A comic romp through academic pieties and perversities, it centers on a literary hoax gone bad, in ways that predicted our current higher-educational climate. Everett is always, in a sense, writing about race, and always not. He also writes about himself — and not — with a Hitchcock-like cameo in the form of a derelict-in-his-duty, wastrel of a literature professor by the name of Percival Everett.
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Downtown Manhattan is their center of gravity, but these characters have been scattered, before waking up to find themselves so much human debris in the wake of personal failures, betrayals, and AIDS. The Known World , by Edward P. Jones August 14, This intimate portrait of the great national nightmare of slavery comes disguised in the britches and mourning dresses of an antebellum historical novel.
It was widely praised upon publication for revealing an obscure chapter of American history — free people of color who owned slaves — but the history itself was largely invented. Having denied the consolations of historical distance, The Known World forces a reckoning with a moral horror that lives still. The novel begins in a buzz of fear and the pitch increases steadily, unbearably.
The Line of Beauty follows a young gay man, Nick, who lives with the family of a Tory MP under Thatcher — who makes an unforgettable cameo appearance. This is the story of two initiations. How we care for people in pain is at the heart of this moving, unsentimental look at our fragility, written with remarkable metaphorical and lyrical power. This is McCarthy at his most restrained, and consequently most resonant. There is no fiction subject more trendy and more urgent than the multifarious possible ends of the world; McCarthy led the way, and might be impossible to surpass.
Some poets are easy to love; Seidel is so good you revere him despite yourself. He also captures the absurd melancholy of modern existence in dark, crystalline stanzas. It could be written for an audience in ascendancy, told in vernacular but expertly formed and composed. It could concern the intensely personal, but telescope out to the historic and the political. The astounding Oscar Wao did all of that, leaving us with a lasting understanding of the American experience as encompassing lives beyond our blinkered borders.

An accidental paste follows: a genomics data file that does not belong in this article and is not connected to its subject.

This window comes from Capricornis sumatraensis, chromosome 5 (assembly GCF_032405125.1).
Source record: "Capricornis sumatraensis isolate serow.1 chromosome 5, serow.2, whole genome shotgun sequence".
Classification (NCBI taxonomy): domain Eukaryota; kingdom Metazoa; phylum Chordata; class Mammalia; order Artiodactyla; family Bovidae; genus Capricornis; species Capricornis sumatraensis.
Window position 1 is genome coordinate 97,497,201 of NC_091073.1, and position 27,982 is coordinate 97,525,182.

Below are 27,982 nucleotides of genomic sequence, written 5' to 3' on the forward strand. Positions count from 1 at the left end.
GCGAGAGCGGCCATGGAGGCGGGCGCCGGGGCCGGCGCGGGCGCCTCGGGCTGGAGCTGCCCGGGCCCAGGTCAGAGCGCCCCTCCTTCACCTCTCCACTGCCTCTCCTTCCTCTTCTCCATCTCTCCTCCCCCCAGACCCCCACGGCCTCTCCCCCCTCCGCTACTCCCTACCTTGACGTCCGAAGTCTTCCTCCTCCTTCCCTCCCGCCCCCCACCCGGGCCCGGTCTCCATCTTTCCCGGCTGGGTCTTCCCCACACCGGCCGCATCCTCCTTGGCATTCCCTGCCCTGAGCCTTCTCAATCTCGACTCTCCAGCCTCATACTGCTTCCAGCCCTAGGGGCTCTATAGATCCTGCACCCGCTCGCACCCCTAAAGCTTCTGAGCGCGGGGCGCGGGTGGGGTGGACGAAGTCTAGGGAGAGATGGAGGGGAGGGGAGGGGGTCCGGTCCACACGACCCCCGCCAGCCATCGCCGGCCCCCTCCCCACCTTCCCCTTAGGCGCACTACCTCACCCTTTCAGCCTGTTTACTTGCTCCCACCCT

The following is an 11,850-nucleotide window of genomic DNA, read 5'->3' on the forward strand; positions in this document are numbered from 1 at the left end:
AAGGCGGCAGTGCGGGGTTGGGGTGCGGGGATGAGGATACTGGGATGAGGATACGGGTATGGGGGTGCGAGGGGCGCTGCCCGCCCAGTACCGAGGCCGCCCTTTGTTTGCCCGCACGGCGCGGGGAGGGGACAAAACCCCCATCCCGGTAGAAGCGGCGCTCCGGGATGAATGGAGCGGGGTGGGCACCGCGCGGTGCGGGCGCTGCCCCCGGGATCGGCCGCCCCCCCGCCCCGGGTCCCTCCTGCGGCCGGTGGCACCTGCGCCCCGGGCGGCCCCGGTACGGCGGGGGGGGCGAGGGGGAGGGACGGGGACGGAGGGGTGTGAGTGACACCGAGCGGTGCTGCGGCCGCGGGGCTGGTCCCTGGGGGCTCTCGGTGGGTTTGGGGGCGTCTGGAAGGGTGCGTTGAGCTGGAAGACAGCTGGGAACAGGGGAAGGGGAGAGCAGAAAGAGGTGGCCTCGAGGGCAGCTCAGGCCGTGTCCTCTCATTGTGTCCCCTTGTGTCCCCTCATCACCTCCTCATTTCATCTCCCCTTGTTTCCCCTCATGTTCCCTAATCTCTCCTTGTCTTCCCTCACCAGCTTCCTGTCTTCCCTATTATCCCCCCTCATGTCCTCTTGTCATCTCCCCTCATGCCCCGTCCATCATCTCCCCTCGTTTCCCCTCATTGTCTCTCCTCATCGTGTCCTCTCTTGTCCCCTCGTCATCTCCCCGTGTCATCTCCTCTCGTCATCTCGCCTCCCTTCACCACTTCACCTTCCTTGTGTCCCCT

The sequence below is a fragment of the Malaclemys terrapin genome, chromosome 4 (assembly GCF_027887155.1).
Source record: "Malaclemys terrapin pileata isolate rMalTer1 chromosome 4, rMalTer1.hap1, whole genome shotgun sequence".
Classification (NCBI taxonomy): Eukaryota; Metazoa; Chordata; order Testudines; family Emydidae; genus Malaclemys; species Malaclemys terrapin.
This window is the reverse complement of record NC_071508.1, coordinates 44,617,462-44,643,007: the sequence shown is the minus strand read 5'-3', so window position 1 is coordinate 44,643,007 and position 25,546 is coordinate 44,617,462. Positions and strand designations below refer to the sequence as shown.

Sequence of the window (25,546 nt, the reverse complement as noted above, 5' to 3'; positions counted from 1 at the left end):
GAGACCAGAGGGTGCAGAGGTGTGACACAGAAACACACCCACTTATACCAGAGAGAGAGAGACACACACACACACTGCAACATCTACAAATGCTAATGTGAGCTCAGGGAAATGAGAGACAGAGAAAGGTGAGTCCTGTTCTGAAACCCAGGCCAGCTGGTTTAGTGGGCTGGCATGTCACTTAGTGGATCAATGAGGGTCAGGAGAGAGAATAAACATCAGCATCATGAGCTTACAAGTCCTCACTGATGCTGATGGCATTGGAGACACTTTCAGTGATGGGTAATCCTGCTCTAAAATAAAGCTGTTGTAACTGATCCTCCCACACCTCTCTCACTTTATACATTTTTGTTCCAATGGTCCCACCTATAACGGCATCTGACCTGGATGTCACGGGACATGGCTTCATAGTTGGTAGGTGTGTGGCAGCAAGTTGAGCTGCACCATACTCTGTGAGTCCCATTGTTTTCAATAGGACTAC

Wolf Hall , by Hilary Mantel April 30, Any writer could have done the research that informs this remarkable historical novel. But only genius, gimlet-eyed, wicked Hilary Mantel could have created the animating intelligence at the heart of it: Thomas Cromwell, adviser to Henry VIII, antagonist to Thomas More, brilliant and ambitious, heartbroken and ruthless.
No book this learned should be so wildly entertaining. Fox , by Helen Oyeyemi June 1, Not since Angela Carter has a writer subverted classic fairy-tale tropes the way Helen Oyeyemi does, to transformative effect. Fox has the brains and the heart to win over both those who enjoy unraveling how fiction works and those who just seek pure enjoyment. My favorite by a nose is Lives Other Than My Own , a book that defies tidy summary, but which, though preoccupied with the very saddest human experiences — the deaths of a young child and a sibling — is also believably a book about happiness, one which earns its happy ending.
But this book kept me pinned to its pages until the end.